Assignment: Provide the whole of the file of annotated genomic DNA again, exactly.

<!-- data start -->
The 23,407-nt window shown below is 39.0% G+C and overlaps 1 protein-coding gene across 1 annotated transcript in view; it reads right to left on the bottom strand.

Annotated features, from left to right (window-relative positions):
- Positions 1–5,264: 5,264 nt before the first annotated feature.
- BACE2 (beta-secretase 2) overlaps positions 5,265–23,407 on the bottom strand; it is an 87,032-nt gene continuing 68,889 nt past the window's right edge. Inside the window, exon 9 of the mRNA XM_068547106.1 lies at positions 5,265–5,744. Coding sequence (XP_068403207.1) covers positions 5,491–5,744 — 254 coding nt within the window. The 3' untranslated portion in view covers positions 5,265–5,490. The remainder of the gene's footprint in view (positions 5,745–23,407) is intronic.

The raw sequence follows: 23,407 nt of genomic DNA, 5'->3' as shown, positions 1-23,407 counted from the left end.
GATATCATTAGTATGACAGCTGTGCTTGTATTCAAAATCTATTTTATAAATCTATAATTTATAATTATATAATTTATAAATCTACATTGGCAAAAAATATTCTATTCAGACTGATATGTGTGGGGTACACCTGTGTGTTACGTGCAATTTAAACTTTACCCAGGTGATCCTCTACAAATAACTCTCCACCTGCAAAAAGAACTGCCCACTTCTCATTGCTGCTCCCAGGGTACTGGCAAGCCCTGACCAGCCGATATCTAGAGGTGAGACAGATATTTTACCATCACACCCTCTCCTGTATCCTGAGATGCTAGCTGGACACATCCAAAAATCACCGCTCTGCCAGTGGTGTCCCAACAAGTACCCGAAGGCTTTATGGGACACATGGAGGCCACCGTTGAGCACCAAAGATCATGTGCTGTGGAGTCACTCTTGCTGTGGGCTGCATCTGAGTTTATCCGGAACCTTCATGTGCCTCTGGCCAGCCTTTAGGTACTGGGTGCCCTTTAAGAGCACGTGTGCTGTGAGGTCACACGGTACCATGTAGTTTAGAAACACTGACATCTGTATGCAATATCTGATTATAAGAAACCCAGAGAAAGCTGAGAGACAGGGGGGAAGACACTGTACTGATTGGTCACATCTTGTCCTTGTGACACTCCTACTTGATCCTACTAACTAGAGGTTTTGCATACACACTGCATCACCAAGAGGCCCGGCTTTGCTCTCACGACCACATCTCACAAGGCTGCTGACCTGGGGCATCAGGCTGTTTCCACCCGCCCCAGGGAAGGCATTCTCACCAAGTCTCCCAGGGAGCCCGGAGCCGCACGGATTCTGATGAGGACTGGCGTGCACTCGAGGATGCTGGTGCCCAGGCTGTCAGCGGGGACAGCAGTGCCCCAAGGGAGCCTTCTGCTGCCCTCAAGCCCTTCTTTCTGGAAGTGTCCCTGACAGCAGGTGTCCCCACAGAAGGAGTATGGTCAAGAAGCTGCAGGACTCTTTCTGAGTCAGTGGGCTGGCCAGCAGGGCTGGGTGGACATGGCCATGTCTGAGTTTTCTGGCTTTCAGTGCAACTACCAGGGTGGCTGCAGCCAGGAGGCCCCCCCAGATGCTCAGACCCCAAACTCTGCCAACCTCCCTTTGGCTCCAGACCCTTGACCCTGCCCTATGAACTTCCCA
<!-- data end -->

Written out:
The 23,407-nt window shown below is 39.0% G+C and overlaps 1 protein-coding gene across 1 annotated transcript in view; it reads right to left on the bottom strand.

Annotated features, from left to right (window-relative positions):
- Positions 1–5,264: 5,264 nt before the first annotated feature.
- BACE2 (beta-secretase 2) overlaps positions 5,265–23,407 on the bottom strand; it is an 87,032-nt gene continuing 68,889 nt past the window's right edge. Inside the window, exon 9 of the mRNA XM_068547106.1 lies at positions 5,265–5,744. Coding sequence (XP_068403207.1) covers positions 5,491–5,744 — 254 coding nt within the window. The 3' untranslated portion in view covers positions 5,265–5,490. The remainder of the gene's footprint in view (positions 5,745–23,407) is intronic.

The raw sequence follows: 23,407 nt of genomic DNA, 5'->3' as shown, positions 1-23,407 counted from the left end.
GATATCATTAGTATGACAGCTGTGCTTGTATTCAAAATCTATTTTATAAATCTATAATTTATAATTATATAATTTATAAATCTACATTGGCAAAAAATATTCTATTCAGACTGATATGTGTGGGGTACACCTGTGTGTTACGTGCAATTTAAACTTTACCCAGGTGATCCTCTACAAATAACTCTCCACCTGCAAAAAGAACTGCCCACTTCTCATTGCTGCTCCCAGGGTACTGGCAAGCCCTGACCAGCCGATATCTAGAGGTGAGACAGATATTTTACCATCACACCCTCTCCTGTATCCTGAGATGCTAGCTGGACACATCCAAAAATCACCGCTCTGCCAGTGGTGTCCCAACAAGTACCCGAAGGCTTTATGGGACACATGGAGGCCACCGTTGAGCACCAAAGATCATGTGCTGTGGAGTCACTCTTGCTGTGGGCTGCATCTGAGTTTATCCGGAACCTTCATGTGCCTCTGGCCAGCCTTTAGGTACTGGGTGCCCTTTAAGAGCACGTGTGCTGTGAGGTCACACGGTACCATGTAGTTTAGAAACACTGACATCTGTATGCAATATCTGATTATAAGAAACCCAGAGAAAGCTGAGAGACAGGGGGGAAGACACTGTACTGATTGGTCACATCTTGTCCTTGTGACACTCCTACTTGATCCTACTAACTAGAGGTTTTGCATACACACTGCATCACCAAGAGGCCCGGCTTTGCTCTCACGACCACATCTCACAAGGCTGCTGACCTGGGGCATCAGGCTGTTTCCACCCGCCCCAGGGAAGGCATTCTCACCAAGTCTCCCAGGGAGCCCGGAGCCGCACGGATTCTGATGAGGACTGGCGTGCACTCGAGGATGCTGGTGCCCAGGCTGTCAGCGGGGACAGCAGTGCCCCAAGGGAGCCTTCTGCTGCCCTCAAGCCCTTCTTTCTGGAAGTGTCCCTGACAGCAGGTGTCCCCACAGAAGGAGTATGGTCAAGAAGCTGCAGGACTCTTTCTGAGTCAGTGGGCTGGCCAGCAGGGCTGGGTGGACATGGCCATGTCTGAGTTTTCTGGCTTTCAGTGCAACTACCAGGGTGGCTGCAGCCAGGAGGCCCCCCCAGATGCTCAGACCCCAAACTCTGCCAACCTCCCTTTGGCTCCAGACCCTTGACCCTGCCCTATGAACTTCCCA